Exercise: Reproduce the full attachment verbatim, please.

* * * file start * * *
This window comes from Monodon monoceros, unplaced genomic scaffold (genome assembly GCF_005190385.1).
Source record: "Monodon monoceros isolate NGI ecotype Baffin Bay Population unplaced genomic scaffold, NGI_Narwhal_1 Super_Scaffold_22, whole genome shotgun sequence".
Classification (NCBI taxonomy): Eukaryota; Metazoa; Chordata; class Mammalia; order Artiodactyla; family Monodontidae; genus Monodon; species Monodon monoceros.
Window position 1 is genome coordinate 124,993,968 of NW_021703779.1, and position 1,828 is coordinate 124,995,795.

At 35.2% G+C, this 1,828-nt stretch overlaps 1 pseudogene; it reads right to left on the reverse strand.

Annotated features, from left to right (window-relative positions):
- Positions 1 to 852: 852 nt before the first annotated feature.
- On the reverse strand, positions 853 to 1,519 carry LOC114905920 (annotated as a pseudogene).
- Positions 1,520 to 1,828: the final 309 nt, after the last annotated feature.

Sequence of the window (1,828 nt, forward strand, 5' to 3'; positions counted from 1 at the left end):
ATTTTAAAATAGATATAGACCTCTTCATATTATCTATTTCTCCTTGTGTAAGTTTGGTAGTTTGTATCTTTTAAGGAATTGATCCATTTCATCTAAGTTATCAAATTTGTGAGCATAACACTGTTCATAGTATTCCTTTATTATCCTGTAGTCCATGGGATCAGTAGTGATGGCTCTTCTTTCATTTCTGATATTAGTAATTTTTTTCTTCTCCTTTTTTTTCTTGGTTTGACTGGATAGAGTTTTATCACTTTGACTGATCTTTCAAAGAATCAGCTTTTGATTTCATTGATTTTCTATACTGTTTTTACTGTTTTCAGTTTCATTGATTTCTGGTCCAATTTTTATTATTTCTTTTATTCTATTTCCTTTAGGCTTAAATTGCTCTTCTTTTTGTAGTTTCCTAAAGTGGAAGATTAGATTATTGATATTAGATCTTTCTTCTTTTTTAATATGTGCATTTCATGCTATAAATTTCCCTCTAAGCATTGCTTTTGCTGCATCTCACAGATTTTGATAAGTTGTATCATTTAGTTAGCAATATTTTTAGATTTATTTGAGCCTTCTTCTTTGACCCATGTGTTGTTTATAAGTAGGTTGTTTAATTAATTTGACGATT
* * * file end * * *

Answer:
This window comes from Monodon monoceros, unplaced genomic scaffold (genome assembly GCF_005190385.1).
Source record: "Monodon monoceros isolate NGI ecotype Baffin Bay Population unplaced genomic scaffold, NGI_Narwhal_1 Super_Scaffold_22, whole genome shotgun sequence".
Classification (NCBI taxonomy): Eukaryota; Metazoa; Chordata; class Mammalia; order Artiodactyla; family Monodontidae; genus Monodon; species Monodon monoceros.
Window position 1 is genome coordinate 124,993,968 of NW_021703779.1, and position 1,828 is coordinate 124,995,795.

At 35.2% G+C, this 1,828-nt stretch overlaps 1 pseudogene; it reads right to left on the reverse strand.

Annotated features, from left to right (window-relative positions):
- Positions 1 to 852: 852 nt before the first annotated feature.
- On the reverse strand, positions 853 to 1,519 carry LOC114905920 (annotated as a pseudogene).
- Positions 1,520 to 1,828: the final 309 nt, after the last annotated feature.

Sequence of the window (1,828 nt, forward strand, 5' to 3'; positions counted from 1 at the left end):
ATTTTAAAATAGATATAGACCTCTTCATATTATCTATTTCTCCTTGTGTAAGTTTGGTAGTTTGTATCTTTTAAGGAATTGATCCATTTCATCTAAGTTATCAAATTTGTGAGCATAACACTGTTCATAGTATTCCTTTATTATCCTGTAGTCCATGGGATCAGTAGTGATGGCTCTTCTTTCATTTCTGATATTAGTAATTTTTTTCTTCTCCTTTTTTTTCTTGGTTTGACTGGATAGAGTTTTATCACTTTGACTGATCTTTCAAAGAATCAGCTTTTGATTTCATTGATTTTCTATACTGTTTTTACTGTTTTCAGTTTCATTGATTTCTGGTCCAATTTTTATTATTTCTTTTATTCTATTTCCTTTAGGCTTAAATTGCTCTTCTTTTTGTAGTTTCCTAAAGTGGAAGATTAGATTATTGATATTAGATCTTTCTTCTTTTTTAATATGTGCATTTCATGCTATAAATTTCCCTCTAAGCATTGCTTTTGCTGCATCTCACAGATTTTGATAAGTTGTATCATTTAGTTAGCAATATTTTTAGATTTATTTGAGCCTTCTTCTTTGACCCATGTGTTGTTTATAAGTAGGTTGTTTAATTAATTTGACGATT